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Through bamboo on the way down:

 

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at the top:

 

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Demiss has been bringing guests up to BML for a long time and has worked with Biruk before. While they were up on the mountain, Demiss and Biruk told Mr. S. a story about a time about a year prior when he and Biruk had climbed up this same mountain and they were kind of showing off for the guests and decided to swing from some vines. Well Demiss fell and dislocated his ankle! Biruk had to painfully snap it back into place and then CARRY him all the way down!! After that, the lodge managers decided to cut down the vines! :P

 

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Back on terra firma:

 

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After they returned, I managed to get up and eat a little bit of lunch. Then Mr. S and I spent the rest of the afternoon in the room, me napping. By dinner time I felt pretty normal again. The manager told me she had also been sick to her stomach the day before so there must have either been a virus we all caught or something with the food. But at least it was short-lived. And my one consolation was that another couple had gone up to the Plateau this day and apparently didn't see any wolves! So maybe we got the 'best' two days!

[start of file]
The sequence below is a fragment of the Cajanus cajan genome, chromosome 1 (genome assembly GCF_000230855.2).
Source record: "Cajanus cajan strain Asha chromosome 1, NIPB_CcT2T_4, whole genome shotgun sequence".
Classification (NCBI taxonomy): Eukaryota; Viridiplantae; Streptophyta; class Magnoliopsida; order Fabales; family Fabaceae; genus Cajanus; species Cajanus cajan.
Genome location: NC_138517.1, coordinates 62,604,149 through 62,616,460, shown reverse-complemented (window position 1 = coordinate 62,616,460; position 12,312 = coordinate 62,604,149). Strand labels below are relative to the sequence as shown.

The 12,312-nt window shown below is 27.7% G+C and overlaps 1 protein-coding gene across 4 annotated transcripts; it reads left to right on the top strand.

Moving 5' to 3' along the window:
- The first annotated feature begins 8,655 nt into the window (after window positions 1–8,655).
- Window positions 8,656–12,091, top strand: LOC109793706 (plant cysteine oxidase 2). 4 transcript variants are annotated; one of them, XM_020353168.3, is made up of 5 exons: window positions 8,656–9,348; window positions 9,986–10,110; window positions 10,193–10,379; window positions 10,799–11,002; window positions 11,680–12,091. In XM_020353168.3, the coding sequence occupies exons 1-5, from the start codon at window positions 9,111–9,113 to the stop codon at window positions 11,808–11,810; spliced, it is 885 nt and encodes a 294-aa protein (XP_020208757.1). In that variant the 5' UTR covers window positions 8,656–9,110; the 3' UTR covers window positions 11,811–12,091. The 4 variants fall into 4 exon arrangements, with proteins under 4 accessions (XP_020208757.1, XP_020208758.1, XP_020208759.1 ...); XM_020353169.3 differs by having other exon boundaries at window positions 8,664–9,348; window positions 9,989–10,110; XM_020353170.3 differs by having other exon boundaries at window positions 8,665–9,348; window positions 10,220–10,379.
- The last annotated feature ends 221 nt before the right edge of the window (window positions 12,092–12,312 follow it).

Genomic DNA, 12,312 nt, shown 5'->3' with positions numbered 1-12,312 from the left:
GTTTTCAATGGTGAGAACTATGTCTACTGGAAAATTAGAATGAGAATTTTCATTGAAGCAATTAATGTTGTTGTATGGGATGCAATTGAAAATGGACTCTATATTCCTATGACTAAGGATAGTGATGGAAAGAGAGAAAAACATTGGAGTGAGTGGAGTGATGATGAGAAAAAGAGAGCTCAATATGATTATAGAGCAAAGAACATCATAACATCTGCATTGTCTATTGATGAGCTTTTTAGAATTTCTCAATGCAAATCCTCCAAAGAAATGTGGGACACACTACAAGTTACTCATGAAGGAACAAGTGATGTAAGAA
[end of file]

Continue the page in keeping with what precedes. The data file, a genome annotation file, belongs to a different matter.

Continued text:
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@SafariChick:

 

I've been following your account with great interest. The experiences of you and your husband are similar to those experienced by my wife and self - even to the extent respective gastrointestinal tracts! I do hope that, overall, you found your trip to Bale Mountain Lodge worthwhile. It will certainly be memorable and the plateau part, I'm sure, would have been enjoyable.